Greater Lafayette Information Technology Society

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by Bob Verplank, Computer Visions

Melissa BaldwinMelissa Baldwin, CityBus: How do they do that?

Our January GLITS meeting featured Melissa Baldwin (pictured), of CityBus, who explained how CityBus tracks all of its vehicles, predicts when they'll arrive at each bus stop, and notifies its customers by electronic signs, text messages, e-mail, and web pages.

CityBud jig She brought a jig with her that includes a mobile data terminal and a cellular modem (pictured) to demonstrate.

Melissa started out by telling us about the equipment that was used to do various tasks. The first piece of equipment is a mobile data terminal by Mentor which is a touchscreen GPS device in each bus, with Windows CE on each system, connected by a live Sprint phone connection through a cellular data modem, with an automatic people counter which counts by thermal radiation emanating from people. All of this data is transferred to an application server located at CityBus on Canal Road. The application server is a Dell PowerEdge 2970. One of the principal operating programs is "Streets" which is a fixed route CAD/AVL software program. This software handles administration, of employees, vehicles, system: scheduling, transit scheduling, driver assignment, schedule creation, and schedule assignment. On a typical weekday there will be 1,500 individual trips made by 43 vehicles, with a workday starting at 5:30 AM and ending at 12:45 AM. All dispatching is done in real-time

The database server is programmed in SQL. The communication server is a partition in the database server. The service schedule is done on a yearly basis. Scheduling is done on a Monday to Thursday basis, and then Friday, Saturday, and Sunday are done on a different basis. The electronic digitized signs in the buses are stored on an Excel spreadsheet and changed as the GPS location of the bus changes. There is an electronic view of the buses, their number, the driver, and their location, available to the system coordinator. The same bus may cover several different routes in order to transport passengers from one location to a more distant preferred location, for instance from Purdue to Tippecanoe Mall. This gives the drivers more variety, but makes scheduling more difficult.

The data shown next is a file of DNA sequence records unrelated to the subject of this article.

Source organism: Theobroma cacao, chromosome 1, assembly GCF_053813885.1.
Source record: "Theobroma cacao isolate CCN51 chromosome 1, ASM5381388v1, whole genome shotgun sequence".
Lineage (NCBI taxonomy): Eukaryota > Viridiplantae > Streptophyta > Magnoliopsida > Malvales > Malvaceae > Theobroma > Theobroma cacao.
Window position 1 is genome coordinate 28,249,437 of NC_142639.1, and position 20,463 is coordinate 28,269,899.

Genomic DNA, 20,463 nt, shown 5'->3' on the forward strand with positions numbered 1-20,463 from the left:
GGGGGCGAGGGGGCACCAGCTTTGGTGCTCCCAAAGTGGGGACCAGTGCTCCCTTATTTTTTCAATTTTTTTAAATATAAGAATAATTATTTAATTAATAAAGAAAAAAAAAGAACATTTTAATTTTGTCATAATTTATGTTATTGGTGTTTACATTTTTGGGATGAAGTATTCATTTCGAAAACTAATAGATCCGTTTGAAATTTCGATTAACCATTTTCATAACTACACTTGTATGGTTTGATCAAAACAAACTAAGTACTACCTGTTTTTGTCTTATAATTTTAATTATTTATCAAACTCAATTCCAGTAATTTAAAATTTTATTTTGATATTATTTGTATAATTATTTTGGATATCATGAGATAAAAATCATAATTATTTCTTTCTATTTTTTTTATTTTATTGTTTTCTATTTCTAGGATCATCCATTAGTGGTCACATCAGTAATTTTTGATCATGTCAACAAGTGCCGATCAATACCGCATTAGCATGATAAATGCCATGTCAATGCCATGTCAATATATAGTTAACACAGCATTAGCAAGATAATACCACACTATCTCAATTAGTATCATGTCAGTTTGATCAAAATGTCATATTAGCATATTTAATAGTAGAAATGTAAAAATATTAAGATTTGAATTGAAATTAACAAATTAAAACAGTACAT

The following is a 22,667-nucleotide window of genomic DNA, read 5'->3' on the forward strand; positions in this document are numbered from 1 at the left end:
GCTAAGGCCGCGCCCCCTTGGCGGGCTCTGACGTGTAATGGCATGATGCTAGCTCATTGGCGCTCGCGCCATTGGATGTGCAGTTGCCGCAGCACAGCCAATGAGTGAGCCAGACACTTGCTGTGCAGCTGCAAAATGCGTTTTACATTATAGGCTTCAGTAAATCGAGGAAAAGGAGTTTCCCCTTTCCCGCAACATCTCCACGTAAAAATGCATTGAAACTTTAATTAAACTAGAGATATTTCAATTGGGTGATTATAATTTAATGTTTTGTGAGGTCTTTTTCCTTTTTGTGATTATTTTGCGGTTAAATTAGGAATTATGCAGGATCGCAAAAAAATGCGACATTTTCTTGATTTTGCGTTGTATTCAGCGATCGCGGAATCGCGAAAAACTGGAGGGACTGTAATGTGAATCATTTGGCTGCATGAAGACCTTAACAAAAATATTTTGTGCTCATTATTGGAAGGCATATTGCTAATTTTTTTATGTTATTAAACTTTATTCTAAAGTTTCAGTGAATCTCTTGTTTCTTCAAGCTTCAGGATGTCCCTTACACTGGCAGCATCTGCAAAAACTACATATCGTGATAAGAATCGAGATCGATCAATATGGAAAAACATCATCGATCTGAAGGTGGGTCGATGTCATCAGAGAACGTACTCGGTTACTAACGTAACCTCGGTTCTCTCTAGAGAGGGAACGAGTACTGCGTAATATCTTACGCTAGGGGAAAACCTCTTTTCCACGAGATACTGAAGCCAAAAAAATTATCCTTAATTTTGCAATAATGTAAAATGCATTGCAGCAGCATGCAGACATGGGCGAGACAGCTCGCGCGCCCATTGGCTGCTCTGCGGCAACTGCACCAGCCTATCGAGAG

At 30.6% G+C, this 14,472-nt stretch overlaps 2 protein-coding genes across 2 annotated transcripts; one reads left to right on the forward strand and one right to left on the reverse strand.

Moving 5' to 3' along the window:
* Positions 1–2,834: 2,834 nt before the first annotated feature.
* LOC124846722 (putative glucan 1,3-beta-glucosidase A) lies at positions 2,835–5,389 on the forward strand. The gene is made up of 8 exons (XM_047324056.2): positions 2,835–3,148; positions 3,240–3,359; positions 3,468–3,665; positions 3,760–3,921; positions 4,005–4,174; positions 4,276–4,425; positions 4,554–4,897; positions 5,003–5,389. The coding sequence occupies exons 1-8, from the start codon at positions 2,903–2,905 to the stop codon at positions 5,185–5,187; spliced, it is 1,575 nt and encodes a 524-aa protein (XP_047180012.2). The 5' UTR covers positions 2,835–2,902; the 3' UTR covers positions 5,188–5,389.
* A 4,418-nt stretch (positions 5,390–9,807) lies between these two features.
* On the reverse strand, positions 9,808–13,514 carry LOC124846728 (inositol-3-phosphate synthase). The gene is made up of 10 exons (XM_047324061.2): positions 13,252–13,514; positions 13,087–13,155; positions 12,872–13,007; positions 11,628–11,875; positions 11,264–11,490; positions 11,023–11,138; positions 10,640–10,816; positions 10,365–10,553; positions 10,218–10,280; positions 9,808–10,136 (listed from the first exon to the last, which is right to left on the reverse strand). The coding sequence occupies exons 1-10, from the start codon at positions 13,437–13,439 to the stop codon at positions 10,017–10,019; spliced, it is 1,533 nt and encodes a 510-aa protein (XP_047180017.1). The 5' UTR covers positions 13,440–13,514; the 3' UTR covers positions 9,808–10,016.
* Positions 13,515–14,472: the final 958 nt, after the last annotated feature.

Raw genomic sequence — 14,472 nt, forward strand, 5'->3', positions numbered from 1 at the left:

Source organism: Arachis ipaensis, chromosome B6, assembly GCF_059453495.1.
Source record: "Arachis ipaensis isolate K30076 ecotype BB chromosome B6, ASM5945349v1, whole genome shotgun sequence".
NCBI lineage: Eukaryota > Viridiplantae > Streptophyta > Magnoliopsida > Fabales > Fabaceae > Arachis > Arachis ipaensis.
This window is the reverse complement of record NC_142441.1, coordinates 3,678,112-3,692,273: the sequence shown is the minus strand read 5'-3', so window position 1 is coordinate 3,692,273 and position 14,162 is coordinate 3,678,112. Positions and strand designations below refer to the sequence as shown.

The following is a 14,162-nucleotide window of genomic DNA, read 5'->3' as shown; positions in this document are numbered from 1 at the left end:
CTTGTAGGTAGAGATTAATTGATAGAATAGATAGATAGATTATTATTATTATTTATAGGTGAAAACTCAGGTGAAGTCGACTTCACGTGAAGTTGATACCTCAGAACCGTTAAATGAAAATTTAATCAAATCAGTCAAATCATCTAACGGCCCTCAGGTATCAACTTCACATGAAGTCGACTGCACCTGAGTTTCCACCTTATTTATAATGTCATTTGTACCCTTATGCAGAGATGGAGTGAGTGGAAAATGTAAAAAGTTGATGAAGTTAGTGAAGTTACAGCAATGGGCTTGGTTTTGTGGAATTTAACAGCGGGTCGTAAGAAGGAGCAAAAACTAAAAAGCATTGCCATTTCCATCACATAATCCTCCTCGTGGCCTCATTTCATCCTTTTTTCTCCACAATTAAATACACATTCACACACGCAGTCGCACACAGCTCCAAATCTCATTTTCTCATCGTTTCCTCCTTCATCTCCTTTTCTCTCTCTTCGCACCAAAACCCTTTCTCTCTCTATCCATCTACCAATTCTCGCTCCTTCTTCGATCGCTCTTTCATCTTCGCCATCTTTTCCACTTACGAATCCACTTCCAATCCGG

The drivers receive their data from the mobile data terminal. A red signal tells them that they are early and a blue signal tells them that they are late. A schedule of 1 minute early to 5 minutes late is considered acceptable

The general transit feed specifications include data on: agency, calendar, stops, routes, trips, stopping and starting times. We also have a streets enterprise-real-time/fixed route service behind a firewall.

Information available to the user is available on smart phones, telephones and cell phones by calling them, and on the Internet. With the Internet, many services are available including MyRide and RouteShout, an application for Droid, iPhones, and cell phones and on the Internet. You can also call and tell them where you are and they will tell you when the next bus will arrive. You can also text to 25252 to get arrival times. Google is soon to come out with an app that will operate off of stored, not real-time data to give you both bus routes and estimated bus arrival times.

To view their web site go to and look at stops, routes, and the many features of MyRide.